In a career that spans more than 40 years and includes over 100 films, Dreams Never End was made by Bill Mousoulis just two years into his life as a filmmaker, at the end of 1983. He had already made 14 short films by this time, some home movie in nature, some narrative fiction, and some non-narrative introspective works. Astonishingly, Mousoulis maintained this steady output of filmmaking – consisting of at least one to, at the most, 12 shorts per year, along with feature-length films every so often – for over 40 years. It’s all there online for audiences to view and appreciate, which I highly recommend you do1

And you should because Mousoulis is the true unsung hero of Australian independent filmmaking. Yes, his prodigiousness is breathtaking but, above all, his films shine on because he is a kind of visual poet. Approaching the medium akin to a visual diary, Mousoulis’ films are a window to his soul, reflecting innermost sensations as well as deeply held philosophical viewpoints and insights. It’s no wonder his music idols (amongst others) are Bob Dylan and Bruce Springsteen; he is their cinematic equivalent.    

At the tender age of 19, Mousoulis made the haunting nine-minute short, Dreams Never End, during his feverish Super 8 period. Even this early, his signature style was evident: a distinct eye for realism tinged with mysticism and poetry, a tendency toward observation and documentation, and a playful and oftentimes ironic approach to the medium. 

Mousoulis’ earliest films were home movie-like in nature, recording family gatherings and celebrations (Family Life [1982], ’82 Into ’83 [1983]) or profiles of individual family members (Doubt [1982], Mary-Go-Round [1983]). Like an ethnographer, his camera during this early period recorded essential details of his immediate environment; in this case, a Greek-Australian family in inner-city Melbourne during the early 1980s. This ethnographic approach has continued right up to the present day with his more recent long-form work, Songs of Revolution (2017), a docu-fictional portrait of Greek radical music, providing a good example.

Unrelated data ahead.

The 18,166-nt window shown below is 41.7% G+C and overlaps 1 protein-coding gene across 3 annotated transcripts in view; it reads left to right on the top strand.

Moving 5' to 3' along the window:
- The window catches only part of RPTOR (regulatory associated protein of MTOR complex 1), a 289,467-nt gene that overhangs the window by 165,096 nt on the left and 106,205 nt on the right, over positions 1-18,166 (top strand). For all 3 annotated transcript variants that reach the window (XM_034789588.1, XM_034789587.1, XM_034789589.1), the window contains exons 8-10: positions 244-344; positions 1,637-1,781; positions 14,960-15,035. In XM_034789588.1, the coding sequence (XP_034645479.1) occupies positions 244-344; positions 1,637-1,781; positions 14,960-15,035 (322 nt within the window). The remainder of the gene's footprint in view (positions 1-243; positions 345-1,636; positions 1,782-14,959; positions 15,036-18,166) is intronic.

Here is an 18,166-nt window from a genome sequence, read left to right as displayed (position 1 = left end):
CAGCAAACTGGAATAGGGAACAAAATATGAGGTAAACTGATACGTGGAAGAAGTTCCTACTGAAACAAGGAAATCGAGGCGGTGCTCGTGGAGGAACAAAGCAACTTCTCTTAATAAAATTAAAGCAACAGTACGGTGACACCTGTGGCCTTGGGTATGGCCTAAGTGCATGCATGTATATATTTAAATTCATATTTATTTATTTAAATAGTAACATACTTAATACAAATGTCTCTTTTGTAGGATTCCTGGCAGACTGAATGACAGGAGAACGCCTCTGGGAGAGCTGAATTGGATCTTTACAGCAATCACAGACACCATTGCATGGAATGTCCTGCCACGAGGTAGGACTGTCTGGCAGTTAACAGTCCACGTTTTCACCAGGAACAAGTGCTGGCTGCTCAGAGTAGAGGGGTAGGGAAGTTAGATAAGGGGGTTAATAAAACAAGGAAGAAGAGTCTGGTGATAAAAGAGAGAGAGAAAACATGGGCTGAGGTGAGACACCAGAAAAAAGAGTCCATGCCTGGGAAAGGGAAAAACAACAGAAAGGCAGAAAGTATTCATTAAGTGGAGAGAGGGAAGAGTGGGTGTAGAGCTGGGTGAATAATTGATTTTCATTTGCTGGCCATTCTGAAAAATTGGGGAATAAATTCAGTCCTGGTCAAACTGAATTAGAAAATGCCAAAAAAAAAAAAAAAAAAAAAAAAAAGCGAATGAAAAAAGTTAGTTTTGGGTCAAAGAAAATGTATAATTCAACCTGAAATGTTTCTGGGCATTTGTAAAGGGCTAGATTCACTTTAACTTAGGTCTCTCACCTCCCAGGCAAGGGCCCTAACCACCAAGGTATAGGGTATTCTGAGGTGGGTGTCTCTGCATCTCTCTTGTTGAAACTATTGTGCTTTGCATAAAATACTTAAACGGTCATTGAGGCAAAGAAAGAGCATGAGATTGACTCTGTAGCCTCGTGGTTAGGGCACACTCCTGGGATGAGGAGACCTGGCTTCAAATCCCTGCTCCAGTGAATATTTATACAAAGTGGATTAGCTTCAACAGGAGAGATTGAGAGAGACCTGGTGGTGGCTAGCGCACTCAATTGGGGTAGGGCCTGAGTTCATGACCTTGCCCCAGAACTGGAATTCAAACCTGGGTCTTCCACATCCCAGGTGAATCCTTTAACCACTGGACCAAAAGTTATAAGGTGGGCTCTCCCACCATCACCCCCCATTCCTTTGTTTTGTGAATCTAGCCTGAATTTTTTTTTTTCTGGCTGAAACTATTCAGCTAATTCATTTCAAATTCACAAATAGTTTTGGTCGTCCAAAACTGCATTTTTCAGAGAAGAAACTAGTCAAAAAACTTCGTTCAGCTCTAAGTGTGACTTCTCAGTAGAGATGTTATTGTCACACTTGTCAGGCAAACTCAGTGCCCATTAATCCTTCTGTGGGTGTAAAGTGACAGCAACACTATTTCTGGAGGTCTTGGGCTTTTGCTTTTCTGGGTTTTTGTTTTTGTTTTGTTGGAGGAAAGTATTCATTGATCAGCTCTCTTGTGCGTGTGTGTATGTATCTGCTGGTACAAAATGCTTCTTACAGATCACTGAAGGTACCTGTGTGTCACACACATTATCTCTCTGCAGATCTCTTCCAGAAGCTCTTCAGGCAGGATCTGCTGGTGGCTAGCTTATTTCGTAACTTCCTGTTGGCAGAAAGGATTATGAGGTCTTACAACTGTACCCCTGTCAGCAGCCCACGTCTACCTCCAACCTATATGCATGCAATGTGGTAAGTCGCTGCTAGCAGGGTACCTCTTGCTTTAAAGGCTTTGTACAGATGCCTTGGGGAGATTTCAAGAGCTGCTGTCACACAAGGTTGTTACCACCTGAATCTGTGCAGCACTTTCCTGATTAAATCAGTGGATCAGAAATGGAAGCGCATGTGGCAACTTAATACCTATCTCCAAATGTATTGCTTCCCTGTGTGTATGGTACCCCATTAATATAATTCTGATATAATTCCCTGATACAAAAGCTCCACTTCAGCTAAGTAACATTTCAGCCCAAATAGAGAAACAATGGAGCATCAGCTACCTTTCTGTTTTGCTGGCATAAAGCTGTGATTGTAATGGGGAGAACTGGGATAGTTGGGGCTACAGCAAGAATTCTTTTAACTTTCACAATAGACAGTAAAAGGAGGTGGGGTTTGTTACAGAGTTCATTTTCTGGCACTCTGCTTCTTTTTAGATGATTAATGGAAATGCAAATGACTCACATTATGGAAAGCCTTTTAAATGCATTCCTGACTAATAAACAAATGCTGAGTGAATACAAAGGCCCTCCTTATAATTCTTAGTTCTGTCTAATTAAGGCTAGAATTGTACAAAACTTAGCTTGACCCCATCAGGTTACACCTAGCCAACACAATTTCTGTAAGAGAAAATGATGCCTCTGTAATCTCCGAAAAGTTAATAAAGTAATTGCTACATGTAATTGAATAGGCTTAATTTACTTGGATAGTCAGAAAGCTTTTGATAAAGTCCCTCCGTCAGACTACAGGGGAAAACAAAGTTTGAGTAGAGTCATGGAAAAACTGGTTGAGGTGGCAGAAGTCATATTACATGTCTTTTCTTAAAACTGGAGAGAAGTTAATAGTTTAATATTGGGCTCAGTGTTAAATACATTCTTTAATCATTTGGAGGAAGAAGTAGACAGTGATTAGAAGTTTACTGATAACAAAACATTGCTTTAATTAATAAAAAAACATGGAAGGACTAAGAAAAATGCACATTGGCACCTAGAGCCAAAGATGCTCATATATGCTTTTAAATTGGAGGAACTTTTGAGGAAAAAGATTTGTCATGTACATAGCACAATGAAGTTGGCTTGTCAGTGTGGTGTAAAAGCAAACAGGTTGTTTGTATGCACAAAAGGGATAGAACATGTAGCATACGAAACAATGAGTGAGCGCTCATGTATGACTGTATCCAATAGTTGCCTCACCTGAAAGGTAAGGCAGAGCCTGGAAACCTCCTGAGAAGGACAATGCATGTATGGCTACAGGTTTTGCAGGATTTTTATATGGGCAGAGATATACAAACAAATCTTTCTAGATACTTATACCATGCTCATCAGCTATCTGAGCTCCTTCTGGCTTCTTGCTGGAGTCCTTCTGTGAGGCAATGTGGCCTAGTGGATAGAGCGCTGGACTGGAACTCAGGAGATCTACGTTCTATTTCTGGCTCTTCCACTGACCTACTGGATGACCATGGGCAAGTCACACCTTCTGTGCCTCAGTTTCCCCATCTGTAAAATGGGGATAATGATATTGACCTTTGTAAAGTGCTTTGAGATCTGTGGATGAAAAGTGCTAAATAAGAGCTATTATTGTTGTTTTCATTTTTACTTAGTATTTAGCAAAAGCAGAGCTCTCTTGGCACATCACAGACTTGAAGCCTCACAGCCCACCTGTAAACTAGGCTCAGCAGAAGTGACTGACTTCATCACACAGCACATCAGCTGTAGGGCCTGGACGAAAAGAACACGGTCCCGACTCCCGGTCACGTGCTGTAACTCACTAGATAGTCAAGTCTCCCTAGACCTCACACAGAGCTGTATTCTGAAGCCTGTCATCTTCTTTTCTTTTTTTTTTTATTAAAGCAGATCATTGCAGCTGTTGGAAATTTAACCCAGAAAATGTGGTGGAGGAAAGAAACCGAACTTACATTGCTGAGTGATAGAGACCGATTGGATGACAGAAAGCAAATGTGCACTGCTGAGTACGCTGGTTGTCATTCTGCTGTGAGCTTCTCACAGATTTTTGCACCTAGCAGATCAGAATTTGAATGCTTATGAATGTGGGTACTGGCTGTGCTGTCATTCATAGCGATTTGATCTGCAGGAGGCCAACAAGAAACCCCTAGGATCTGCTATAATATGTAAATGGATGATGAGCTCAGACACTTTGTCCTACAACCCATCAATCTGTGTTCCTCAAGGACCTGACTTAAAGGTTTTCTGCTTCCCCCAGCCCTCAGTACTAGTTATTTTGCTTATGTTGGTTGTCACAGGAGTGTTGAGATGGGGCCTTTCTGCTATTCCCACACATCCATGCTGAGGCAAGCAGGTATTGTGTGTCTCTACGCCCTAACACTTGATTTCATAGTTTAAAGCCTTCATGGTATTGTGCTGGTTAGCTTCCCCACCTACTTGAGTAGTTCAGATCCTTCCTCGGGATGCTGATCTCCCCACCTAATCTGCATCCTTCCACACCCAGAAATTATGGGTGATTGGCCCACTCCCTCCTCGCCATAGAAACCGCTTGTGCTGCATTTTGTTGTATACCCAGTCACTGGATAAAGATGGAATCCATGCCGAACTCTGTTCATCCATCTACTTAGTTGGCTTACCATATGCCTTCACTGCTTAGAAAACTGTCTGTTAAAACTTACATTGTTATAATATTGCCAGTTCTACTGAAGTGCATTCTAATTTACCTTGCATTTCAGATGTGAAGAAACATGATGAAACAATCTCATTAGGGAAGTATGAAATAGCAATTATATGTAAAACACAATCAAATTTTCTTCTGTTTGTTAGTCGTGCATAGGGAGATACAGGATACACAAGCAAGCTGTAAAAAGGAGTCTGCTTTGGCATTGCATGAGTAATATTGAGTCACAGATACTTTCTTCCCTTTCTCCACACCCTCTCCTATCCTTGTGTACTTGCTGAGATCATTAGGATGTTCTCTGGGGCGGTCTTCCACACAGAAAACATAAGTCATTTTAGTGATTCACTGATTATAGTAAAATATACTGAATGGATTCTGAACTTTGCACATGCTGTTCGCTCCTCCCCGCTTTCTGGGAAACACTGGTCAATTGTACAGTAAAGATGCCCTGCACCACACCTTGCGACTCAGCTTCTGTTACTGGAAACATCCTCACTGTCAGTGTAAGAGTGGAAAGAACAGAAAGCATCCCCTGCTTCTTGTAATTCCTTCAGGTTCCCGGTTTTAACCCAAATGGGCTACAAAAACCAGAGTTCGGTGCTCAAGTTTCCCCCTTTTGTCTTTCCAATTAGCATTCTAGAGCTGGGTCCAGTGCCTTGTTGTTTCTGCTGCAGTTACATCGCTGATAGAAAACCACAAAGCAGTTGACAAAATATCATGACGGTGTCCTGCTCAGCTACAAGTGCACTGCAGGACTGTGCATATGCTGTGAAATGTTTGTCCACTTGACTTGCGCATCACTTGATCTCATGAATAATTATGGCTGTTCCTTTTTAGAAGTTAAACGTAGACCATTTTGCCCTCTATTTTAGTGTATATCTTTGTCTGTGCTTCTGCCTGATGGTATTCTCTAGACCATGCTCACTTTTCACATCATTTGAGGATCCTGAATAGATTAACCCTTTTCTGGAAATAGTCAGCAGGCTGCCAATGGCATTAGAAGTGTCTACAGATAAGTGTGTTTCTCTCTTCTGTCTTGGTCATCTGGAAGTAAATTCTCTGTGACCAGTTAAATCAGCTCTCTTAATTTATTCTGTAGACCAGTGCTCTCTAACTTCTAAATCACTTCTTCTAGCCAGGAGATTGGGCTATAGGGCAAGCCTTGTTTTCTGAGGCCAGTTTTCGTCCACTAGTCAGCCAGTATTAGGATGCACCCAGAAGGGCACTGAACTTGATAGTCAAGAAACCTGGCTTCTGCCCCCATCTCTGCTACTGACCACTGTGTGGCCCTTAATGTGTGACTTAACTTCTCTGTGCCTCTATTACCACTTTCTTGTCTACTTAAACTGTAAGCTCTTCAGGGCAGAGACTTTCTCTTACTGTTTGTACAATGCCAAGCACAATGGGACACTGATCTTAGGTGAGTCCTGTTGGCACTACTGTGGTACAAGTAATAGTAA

Mousoulis’ first ever film, Family Life (1982)

But that delicate, poetic, restrained brand of cinematic realism was also evident right from the start. Hidden images revealed themselves to his camera alone. A kind of prelude to Dreams Never End is In a Lonely Place (1982), one of Mousoulis’ introspective non-narrative works alluded to above. Consisting of a handful of immobile shots taken outside and inside the family home accompanied by a pulsing, downbeat score, In a Lonely Place mixes a documentary-style realism with elegiac introspection.

In a Lonely Place (1982)

This four-minute short, tucked away amongst the frenetic, prolific period of the early 1980s, is notable for its distinctive bittersweet poignancy – the sensation of fullness and emptiness, presence and absence, desire and isolation all at once – that Mousoulis captured so precisely with his trusty Super 8 camera.